SM U-110

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History
German Empire
Name: U-110
Ordered: 5 May 1916
Builder: Germaniawerft, Kiel
Yard number: 279
Launched: 28 July 1917
Commissioned: 25 September 1917
Fate: 15 March 1918, sunk by British destroyers
General characteristics [1]
Class and type: German Type U 93 submarine
Displacement:
  • 798 t (785 long tons) surfaced
  • 1,000 t (980 long tons) submerged
Length:
Beam:
  • 6.30 m (20 ft 8 in) (o/a)
  • 4.15 m (13 ft 7 in) (pressure hull)
Height: 8.25 m (27 ft 1 in)
Draught: 3.90 m (12 ft 10 in)
Installed power:
  • 2 × 2,400 PS (1,765 kW; 2,367 shp) surfaced
  • 2 × 1,200 PS (883 kW; 1,184 shp) submerged
Propulsion: 2 shafts, 2 × 1.70 m (5 ft 7 in) propellers
Speed:
  • 16.4 knots (30.4 km/h; 18.9 mph) surfaced
  • 8.4 knots (15.6 km/h; 9.7 mph) submerged
Range:
  • 9,280 nmi (17,190 km; 10,680 mi) at 8 knots (15 km/h; 9.2 mph) surfaced
  • 50 nmi (93 km; 58 mi) at 5 knots (9.3 km/h; 5.8 mph) submerged
Test depth: 50 m (164 ft 1 in)
Complement: 4 officers, 32 enlisted
Armament:
Service record
Part of:
Commanders:
  • Kptlt. Otto von Schubert[2]
  • 22 November – 10 December 1917
  • K.Kapt. Carl Albrecht Kroll[3]
  • 12 December 1917 – 15 March 1918
Operations: 3 patrols
Victories: 10 merchant ship sunk (26,963 GRT)

SM U-110 was a Type U 93 U-boat of the German Imperial Navy (German: Kaiserliche Marine) during World War I. She was ordered on 5 May 1916 and launched on 28 July 1917. She was commissioned into the German Imperial Navy on 25 September 1917 as SM U-110.[Note 1] and assigned to IV Flotilla of the High Seas Fleet based on the German North Sea coast.[4]

Service History[edit]

U-110 made three wartime patrols, and sank 10 ships, totalling 26,963 gross register tons (GRT). Her first success was the British Q ship Penshurst, with which she fought an engagement on 24 December 1917. Penshurst sank shortly after.

Fate[edit]

U 110 was sunk on 15 March 1918 north-west of Malin Head. She was found and depth-charged by British destroyers Michael and Moresby. 39 men were lost.[5] 55°4′N 8°6′W / 55.067°N 8.100°W / 55.067; -8.100Coordinates: 55°4′N 8°6′W / 55.067°N 8.100°W / 55.067; -8.100

In September, 1918 she was raised and taken to Swan Hunter's dry dock for restoration. At the conclusion of hostilities restoration was halted and she was sold for scrap.

Summary of raiding history[edit]

Date Name Nationality Tonnage[Note 2] Fate[6]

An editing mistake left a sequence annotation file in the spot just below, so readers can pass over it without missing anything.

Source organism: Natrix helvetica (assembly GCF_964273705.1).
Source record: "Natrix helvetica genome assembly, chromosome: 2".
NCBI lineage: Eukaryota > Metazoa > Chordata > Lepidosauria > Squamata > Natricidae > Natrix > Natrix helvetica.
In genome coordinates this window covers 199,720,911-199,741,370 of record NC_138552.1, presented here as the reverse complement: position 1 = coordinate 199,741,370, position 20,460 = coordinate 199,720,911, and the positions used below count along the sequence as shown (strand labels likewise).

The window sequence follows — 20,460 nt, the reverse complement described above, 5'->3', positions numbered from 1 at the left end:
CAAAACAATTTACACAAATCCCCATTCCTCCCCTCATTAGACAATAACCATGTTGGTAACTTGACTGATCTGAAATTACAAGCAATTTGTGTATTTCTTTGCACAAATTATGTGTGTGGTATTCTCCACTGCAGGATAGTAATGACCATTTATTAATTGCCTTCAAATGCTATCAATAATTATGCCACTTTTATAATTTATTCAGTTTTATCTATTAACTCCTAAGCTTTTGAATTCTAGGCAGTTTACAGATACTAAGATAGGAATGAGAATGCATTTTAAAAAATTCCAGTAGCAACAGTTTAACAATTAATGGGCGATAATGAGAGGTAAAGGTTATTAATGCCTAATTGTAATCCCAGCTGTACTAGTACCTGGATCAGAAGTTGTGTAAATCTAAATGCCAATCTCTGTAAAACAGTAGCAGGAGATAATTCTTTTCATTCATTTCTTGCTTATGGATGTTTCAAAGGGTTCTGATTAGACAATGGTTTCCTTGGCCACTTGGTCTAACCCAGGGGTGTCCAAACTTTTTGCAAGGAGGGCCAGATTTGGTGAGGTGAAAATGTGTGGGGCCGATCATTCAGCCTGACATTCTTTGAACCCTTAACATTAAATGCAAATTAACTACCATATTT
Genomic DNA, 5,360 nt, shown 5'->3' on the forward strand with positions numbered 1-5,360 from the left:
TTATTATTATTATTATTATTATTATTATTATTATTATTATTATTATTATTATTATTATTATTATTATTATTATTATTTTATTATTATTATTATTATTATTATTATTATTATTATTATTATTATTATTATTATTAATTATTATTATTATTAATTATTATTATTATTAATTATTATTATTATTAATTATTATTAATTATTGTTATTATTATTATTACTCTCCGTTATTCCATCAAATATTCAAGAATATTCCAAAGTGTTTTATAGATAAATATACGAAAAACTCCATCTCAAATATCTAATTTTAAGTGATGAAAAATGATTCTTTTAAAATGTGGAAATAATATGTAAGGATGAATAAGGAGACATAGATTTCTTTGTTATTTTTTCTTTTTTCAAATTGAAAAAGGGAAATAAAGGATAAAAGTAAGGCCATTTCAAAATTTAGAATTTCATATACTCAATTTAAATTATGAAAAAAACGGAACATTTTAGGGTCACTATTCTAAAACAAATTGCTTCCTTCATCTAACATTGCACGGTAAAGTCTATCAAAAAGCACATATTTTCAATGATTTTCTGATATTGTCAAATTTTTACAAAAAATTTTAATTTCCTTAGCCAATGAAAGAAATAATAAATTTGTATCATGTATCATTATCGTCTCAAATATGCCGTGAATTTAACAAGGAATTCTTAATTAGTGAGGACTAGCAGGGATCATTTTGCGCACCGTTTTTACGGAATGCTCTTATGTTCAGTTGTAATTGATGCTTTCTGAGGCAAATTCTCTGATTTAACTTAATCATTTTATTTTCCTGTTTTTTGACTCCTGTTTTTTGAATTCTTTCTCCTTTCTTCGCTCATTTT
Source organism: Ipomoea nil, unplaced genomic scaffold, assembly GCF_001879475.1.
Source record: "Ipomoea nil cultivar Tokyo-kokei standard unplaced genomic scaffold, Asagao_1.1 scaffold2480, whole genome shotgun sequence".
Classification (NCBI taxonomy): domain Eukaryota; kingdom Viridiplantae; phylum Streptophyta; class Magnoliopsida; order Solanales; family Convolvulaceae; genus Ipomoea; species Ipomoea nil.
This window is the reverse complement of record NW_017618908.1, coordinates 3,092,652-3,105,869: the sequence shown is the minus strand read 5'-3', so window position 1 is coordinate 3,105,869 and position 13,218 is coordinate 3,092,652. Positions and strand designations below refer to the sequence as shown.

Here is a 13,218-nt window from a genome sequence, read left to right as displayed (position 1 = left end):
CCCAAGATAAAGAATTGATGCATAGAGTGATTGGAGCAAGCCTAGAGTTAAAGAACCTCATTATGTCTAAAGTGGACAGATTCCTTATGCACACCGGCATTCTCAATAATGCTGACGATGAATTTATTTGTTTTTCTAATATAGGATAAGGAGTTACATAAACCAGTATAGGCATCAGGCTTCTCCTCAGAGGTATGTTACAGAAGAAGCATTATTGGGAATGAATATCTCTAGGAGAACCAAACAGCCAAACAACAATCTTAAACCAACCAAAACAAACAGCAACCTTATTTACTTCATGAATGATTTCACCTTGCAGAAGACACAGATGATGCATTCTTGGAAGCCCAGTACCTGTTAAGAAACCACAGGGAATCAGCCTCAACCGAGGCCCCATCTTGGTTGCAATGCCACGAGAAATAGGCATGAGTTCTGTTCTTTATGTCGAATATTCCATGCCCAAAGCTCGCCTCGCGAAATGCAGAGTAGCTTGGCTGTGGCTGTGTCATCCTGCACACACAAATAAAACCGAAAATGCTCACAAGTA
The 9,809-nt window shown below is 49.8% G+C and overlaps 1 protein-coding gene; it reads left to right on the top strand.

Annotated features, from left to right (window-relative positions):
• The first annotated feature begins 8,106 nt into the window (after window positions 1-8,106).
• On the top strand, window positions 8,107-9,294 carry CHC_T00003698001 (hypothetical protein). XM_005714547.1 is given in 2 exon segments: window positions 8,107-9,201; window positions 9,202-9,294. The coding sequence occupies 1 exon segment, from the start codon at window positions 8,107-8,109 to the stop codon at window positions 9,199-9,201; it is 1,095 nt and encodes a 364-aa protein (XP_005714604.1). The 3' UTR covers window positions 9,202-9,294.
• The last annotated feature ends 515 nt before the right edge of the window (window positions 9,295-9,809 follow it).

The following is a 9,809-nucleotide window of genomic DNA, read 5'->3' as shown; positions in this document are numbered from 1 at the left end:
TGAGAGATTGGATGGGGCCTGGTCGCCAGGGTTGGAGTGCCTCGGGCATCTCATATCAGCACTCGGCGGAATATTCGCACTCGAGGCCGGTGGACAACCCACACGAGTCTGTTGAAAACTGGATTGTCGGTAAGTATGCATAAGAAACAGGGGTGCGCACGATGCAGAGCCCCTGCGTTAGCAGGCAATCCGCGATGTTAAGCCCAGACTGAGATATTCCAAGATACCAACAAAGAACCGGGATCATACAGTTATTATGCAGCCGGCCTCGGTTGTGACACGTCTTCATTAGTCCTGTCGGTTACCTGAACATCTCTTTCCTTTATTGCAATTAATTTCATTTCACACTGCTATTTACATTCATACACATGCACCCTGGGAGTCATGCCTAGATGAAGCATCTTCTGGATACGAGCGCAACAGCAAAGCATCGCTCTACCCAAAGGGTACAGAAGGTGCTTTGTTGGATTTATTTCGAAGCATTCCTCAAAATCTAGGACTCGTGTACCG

24 December 1917 HMS Penshurst  Royal Navy 1,191 Sunk
30 December 1917 Zone  United Kingdom 3,914 Sunk
7 January 1918 Egda  Norway 2,527 Sunk
4 March 1918 Castle Eden  United Kingdom 1,949 Sunk
7 March 1918 Vitol  Royal Navy 2,639 Sunk
7 March 1918 Tarbetnesse  United Kingdom 3,018 Sunk
8 March 1918 Erica  United Kingdom 167 Sunk
9 March 1918 Nanny Wignall  United Kingdom 93 Sunk
10 March 1918 Germaine  France 1,428 Sunk
15 March 1918 Amazon  United Kingdom 10,037 Sunk

Notes[edit]

  1. ^ "SM" stands for "Seiner Majestät" (English: His Majesty's) and U for Unterseeboot. This translates as His Majesty's Submarine.
  2. ^ Merchant ship tonnages are in gross register tons. Military vessels are listed by tons displacement.

References[edit]

  1. ^ Gröner 1991, pp. 12-14.
  2. ^ Helgason, Guðmundur. "WWI U-boat commanders: Otto von Schubert". German and Austrian U-boats of World War I - Kaiserliche Marine - Uboat.net. Retrieved 26 January 2015. 
  3. ^ Helgason, Guðmundur. "WWI U-boat commanders: Carl Albrecht Kroll". German and Austrian U-boats of World War I - Kaiserliche Marine - Uboat.net. Retrieved 26 January 2015. 
  4. ^ Tarrant p56
  5. ^ Kemp
  6. ^ Helgason, Guðmundur. "Ships hit by U 110". German and Austrian U-boats of World War I - Kaiserliche Marine - Uboat.net. Retrieved 26 January 2015. 

Bibliography[edit]

  • Gröner, Erich; Jung, Dieter; Maass, Martin (1991). U-boats and Mine Warfare Vessels. German Warships 1815–1945. 2. Translated by Thomas, Keith; Magowan, Rachel. London: Conway Maritime Press. ISBN 0-85177-593-4. 
  • Kemp, Paul : U-Boats Destroyed (1997). ISBN 1-85409-515-3
  • Tarrant, VE : The U-Boat Offensive 1914–1945 (1989) ISBN 0-85368-928-8

External links[edit]